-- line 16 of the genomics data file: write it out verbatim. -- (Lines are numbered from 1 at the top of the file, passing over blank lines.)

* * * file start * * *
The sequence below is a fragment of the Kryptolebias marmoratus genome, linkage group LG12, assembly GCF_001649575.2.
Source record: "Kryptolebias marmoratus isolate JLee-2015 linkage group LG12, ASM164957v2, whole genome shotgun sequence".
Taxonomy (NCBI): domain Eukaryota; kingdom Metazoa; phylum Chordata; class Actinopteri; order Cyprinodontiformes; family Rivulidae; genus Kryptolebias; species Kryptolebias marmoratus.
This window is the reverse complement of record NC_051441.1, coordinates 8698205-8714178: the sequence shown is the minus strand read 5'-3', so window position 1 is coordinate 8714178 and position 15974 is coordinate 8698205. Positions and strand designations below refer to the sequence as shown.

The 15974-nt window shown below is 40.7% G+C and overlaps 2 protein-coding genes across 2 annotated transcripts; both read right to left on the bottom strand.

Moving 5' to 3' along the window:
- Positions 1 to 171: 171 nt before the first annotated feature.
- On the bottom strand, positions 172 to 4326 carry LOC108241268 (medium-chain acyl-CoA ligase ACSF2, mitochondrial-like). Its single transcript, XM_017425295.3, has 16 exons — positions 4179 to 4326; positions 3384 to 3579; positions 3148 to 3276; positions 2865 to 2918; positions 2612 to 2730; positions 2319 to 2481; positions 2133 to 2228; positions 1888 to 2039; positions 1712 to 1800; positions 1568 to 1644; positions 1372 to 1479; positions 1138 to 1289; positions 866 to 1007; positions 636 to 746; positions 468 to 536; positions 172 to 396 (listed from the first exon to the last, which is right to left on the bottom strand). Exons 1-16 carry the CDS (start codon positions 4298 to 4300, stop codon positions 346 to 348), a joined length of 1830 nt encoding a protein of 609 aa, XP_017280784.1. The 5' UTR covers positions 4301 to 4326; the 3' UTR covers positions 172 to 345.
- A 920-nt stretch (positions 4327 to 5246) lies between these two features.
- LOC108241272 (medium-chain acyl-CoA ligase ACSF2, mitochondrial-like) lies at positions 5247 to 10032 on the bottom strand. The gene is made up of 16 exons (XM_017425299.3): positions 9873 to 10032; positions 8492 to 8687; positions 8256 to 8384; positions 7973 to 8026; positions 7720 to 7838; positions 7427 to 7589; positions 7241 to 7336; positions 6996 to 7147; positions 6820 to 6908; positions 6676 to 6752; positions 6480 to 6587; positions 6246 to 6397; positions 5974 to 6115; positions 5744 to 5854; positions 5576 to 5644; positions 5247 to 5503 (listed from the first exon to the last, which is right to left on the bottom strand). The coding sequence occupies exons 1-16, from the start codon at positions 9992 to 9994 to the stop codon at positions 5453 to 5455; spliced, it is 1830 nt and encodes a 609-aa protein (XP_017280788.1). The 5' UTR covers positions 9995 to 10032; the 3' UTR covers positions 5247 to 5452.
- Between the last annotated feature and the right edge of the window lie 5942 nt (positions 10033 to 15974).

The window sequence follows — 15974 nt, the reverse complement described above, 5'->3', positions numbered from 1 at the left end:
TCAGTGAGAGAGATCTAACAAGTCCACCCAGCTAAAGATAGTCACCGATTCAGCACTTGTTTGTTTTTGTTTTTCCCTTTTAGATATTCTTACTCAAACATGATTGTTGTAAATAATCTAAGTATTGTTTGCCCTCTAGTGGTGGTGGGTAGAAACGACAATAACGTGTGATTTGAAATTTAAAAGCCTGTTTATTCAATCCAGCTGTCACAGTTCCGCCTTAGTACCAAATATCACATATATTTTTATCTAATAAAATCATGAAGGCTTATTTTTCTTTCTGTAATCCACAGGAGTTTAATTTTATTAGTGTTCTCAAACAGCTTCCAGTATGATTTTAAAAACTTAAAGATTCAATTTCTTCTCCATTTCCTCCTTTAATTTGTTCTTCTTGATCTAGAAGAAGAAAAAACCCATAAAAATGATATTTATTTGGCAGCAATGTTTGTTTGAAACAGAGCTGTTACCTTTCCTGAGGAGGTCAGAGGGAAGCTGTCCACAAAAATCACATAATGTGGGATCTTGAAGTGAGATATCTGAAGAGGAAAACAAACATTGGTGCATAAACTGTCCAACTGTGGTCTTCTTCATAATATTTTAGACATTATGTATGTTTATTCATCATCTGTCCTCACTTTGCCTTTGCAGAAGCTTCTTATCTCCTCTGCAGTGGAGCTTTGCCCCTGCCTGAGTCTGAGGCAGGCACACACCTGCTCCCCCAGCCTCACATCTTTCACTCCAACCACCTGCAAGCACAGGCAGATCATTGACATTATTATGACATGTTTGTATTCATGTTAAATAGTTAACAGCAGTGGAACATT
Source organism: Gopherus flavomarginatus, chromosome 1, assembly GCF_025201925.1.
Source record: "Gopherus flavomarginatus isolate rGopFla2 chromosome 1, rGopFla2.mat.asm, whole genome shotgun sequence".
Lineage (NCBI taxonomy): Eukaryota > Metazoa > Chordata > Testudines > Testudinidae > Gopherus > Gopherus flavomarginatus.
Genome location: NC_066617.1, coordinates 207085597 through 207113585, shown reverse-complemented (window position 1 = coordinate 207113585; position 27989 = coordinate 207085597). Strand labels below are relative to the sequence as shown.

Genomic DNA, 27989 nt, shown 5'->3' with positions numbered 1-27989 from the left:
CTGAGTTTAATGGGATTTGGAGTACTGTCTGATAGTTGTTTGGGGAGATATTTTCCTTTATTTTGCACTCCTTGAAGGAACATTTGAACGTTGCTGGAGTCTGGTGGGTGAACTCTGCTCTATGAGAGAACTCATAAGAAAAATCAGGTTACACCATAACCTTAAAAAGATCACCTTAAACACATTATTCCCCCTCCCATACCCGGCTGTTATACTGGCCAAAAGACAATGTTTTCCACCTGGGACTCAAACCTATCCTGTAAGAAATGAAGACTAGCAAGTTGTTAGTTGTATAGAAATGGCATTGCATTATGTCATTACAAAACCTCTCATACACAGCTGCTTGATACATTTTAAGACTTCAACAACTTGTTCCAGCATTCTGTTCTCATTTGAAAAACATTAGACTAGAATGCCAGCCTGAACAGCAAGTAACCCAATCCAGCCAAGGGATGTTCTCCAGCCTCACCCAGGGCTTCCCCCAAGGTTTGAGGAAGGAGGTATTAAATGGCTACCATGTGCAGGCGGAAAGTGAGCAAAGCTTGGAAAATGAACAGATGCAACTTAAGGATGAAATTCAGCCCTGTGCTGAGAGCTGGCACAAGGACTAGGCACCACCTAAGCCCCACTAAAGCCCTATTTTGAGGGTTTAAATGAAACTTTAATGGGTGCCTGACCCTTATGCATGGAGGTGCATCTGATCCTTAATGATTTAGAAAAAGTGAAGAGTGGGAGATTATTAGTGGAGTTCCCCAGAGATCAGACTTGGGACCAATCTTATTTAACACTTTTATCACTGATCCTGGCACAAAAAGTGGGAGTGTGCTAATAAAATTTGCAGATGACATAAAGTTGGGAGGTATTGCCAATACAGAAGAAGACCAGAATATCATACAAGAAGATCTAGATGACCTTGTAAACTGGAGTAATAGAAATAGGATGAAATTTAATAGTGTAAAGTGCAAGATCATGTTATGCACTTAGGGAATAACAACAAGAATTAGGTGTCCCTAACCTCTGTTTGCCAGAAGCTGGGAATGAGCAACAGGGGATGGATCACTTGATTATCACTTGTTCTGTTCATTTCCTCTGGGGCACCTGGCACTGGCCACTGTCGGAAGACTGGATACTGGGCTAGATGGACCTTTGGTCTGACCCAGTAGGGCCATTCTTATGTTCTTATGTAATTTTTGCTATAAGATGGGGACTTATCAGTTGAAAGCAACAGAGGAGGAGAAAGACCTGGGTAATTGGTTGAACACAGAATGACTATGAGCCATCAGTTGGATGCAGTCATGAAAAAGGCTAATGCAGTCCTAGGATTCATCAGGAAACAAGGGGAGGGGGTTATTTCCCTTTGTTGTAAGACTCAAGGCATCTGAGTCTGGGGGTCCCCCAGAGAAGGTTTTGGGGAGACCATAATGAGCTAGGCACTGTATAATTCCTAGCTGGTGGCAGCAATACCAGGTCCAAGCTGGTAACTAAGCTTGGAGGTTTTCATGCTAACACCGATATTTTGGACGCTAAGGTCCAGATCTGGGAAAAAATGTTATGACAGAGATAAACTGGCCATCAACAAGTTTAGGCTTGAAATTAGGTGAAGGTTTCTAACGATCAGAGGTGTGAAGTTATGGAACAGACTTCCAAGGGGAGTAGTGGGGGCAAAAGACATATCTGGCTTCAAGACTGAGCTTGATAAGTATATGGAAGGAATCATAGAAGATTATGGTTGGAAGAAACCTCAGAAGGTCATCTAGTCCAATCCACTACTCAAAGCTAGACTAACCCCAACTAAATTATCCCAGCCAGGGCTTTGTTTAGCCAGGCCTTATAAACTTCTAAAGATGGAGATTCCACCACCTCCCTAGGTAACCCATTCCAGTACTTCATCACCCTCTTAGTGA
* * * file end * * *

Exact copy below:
Lineage (NCBI taxonomy): Eukaryota > Metazoa > Chordata > Testudines > Testudinidae > Gopherus > Gopherus flavomarginatus.